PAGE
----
This is one of the most rapidly-growing subspecialties of psychology, with 22% job growth anticipated by 2024. This rate is much faster than average. Growth in this field is expected to rise as addiction assistance and counseling is covered on more insurance policies.
Job growth in this field also is occurring because more states are sending criminals to therapy to deal with their drug, chemical and alcohol addictions. More criminals and others involved in the criminal justice system are being sent to drug and alcohol treatment instead of seeing extensive jail time. This is especially common for those who abuse drugs only, instead of also trafficking in them.
The median pay in this specialty is $41,100, but those with the most experience can earn more than $65,000 per year.
#5 Developmental Psychologist
This type of psychologist is often based in academia, and sometimes in a medical or professional school environment. They frequently are involved in legal research as well as consultation with adolescents and children. These psychologists often deal with vital questions involving children’s testimony in a criminal case, and/or in the juvenile criminal justice system. They also work on the needs of families and children who are in a separation or divorce situation.
Developmental psychologists frequently work on children welfare in child custody disputes, delinquency and maltreatment. Instead of assessing and treating children, these professionals often form and test theories about how joint custody and divorce affects children. They also may study the long term effects of sexual, emotional or physical abuse on how adults function later in life.
A critical area that developmental psychologists work on is on juvenile offenses and the degree to which the minors involved understand the legal proceedings.
The APA estimates that the current salary for psychologists in this field ranges from $69,000 to $91,000.
#6 Social Psychologist
A social psychologist studies how individuals affect and are affected by others, and also by their physical and social environments. These types of psychologists may work with regular citizens, as well as criminals. Social psychology allows those in law enforcement and criminal justice to better understand how group dynamics can affect the choices that criminals make. The field also allows better insights into how social perceptions can how interactions affect others.
Social psychologists also student group and interpersonal dynamics and social issues including bias, bullying, prejudice and criminal activity. They may be employed in the public or private sector in various law enforcement settings.
The APA states that the median salary in this field is $81,000 per year, but this is almost certainly a median salary including those with a doctoral degree. A professional with a master’s degree should expect to earn less than this.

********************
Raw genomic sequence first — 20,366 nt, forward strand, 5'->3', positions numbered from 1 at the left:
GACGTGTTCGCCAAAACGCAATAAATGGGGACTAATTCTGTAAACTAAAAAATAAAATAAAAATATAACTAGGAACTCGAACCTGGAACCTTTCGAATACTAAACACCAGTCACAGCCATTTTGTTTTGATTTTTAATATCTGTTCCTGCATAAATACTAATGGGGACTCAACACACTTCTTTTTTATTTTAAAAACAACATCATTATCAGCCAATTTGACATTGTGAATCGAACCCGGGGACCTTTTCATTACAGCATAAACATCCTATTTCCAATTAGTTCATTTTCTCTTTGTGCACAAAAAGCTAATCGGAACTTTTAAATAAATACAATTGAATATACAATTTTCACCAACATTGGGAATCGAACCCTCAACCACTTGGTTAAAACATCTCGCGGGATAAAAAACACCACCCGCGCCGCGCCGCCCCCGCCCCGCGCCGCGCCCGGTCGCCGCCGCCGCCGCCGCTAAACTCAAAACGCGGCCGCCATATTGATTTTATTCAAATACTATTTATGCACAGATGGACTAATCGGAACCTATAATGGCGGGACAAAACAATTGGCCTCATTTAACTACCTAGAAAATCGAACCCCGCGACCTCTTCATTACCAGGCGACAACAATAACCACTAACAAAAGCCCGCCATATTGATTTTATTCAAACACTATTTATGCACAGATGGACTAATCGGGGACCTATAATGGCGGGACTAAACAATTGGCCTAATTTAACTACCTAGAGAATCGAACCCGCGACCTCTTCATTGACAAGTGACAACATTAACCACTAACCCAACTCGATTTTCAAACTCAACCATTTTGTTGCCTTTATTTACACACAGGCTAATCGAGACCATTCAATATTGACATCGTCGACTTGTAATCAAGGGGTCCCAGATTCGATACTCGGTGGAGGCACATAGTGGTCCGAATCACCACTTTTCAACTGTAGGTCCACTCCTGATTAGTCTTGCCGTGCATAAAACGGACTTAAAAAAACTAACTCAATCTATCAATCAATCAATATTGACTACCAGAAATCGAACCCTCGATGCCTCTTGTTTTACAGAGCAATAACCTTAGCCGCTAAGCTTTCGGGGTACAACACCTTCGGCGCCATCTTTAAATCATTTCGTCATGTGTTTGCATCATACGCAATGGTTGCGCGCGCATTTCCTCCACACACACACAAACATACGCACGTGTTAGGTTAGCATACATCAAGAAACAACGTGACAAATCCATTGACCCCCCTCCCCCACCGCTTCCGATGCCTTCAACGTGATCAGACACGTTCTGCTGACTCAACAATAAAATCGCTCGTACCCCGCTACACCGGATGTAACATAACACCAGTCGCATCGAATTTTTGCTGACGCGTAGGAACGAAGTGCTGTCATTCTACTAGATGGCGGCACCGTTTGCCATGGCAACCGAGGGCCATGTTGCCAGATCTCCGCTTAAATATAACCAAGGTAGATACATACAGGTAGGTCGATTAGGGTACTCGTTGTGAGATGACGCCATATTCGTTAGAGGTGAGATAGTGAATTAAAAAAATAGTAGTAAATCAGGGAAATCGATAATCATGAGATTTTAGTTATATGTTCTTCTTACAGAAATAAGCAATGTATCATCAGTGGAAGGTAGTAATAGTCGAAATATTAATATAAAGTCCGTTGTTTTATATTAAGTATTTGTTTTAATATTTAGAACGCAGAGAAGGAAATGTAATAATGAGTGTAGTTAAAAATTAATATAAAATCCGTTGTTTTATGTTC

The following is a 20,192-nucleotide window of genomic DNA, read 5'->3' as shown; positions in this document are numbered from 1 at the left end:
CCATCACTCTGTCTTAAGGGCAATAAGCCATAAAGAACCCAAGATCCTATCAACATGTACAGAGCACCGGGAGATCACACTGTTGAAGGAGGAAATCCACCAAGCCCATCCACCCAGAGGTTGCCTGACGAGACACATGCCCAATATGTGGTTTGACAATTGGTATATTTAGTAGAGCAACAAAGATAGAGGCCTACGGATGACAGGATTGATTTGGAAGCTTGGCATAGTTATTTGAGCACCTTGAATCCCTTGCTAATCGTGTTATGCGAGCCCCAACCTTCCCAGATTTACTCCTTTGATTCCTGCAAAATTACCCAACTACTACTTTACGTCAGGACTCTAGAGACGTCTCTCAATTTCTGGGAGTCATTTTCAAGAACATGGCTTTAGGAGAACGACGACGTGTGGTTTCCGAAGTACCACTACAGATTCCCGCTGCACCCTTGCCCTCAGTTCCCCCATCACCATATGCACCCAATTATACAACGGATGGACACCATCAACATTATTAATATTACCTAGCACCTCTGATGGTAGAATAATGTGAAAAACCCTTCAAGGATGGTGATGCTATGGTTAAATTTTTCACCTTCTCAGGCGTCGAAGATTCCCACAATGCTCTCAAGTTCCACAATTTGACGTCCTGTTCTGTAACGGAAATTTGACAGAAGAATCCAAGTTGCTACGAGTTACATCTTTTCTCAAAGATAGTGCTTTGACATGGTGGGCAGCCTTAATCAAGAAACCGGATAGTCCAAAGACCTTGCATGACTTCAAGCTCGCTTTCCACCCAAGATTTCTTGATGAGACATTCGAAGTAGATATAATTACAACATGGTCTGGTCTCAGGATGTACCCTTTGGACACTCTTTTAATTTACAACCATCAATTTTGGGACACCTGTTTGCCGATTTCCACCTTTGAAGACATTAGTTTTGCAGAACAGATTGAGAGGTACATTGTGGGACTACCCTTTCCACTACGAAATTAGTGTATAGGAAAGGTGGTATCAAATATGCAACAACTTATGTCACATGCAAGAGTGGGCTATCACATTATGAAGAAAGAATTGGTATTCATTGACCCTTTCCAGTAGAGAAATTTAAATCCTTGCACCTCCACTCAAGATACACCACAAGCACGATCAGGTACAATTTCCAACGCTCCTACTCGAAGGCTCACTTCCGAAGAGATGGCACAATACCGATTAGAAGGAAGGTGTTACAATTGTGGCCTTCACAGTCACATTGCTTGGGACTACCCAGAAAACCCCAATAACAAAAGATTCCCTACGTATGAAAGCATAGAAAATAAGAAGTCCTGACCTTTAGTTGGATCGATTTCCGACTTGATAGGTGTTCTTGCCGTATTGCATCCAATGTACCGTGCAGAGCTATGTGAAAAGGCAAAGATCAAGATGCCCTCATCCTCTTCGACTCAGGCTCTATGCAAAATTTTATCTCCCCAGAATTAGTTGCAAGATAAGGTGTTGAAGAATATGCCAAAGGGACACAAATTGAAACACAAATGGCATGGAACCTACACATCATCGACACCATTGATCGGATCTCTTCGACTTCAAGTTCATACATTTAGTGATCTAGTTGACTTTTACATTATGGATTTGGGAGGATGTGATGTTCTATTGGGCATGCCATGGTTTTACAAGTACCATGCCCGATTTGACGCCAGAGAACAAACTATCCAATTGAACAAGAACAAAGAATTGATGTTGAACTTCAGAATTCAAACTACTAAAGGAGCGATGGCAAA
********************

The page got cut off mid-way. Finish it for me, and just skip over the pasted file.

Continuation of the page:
#7 Forensic Psychologist
Forensic psychology is one of the most popular specialties of psychology in the 21st century. If you have a strong interest in both criminal justice and psychology, you will likely want to explore this exciting occupation.
Forensic psychologists apply advanced psychological principles to the field of criminal investigation and the criminal justice system. They are deeply involved in criminal and civil justice cases. Some of the most common types of cases forensic psychologists handle are child custody disputes, insurance claims, civil lawsuits and personal injury lawsuits.
These psychologists work in civil courts to make assessments about the competency of accused and convicted criminals; provide second psychological opinions; and provide psychological services to criminals and crime victims. In the criminal court system, forensic psychologists perform evaluations of mental competency, work with young witnesses of crimes, and also provide psychological profiles of juvenile and adult criminals. Forensic psychologists also often testify as expert witnesses.
Forensic psychologists earn a median salary between $60,000 and $70,000 per year; Payscale.com states that the median is $62,800. Those with a master’s degree will usually be at the lower end of the wage scale. It requires a doctoral degree in forensic psychology to earn a maximum salary of $90,000 and above.
- Why Get a Masters in Counseling Psychology
- Best & Different Types of Psychology Degrees
- Top 20 Graduate Psychology Programs Online + No GRE
- 30+ Best Online Masters in Psychology No GRE
- Get a Masters in Social Work + 3 No GRE Options
- Why Get a Masters in Forensic Science
- Get a Masters in Clinical Psychology + 3 No GRE Options
- How to Get a Masters in School Counseling
- Psychologists. (2015, Dec. 17). Retrieved from https://www.bls.gov/ooh/life-physical-and-social-science/psychologists.htm
- Substance Abuse and Behavioral Disorder Counselors. (2015, Dec. 17). Retrieved from https://www.bls.gov/ooh/community-and-social-service/substance-abuse-and-behavioral-disorder-counselors.htm
- Psychology Careers. (n.d.). Retrieved from http://www.apadivisions.org/division-41/education/students/careers.aspx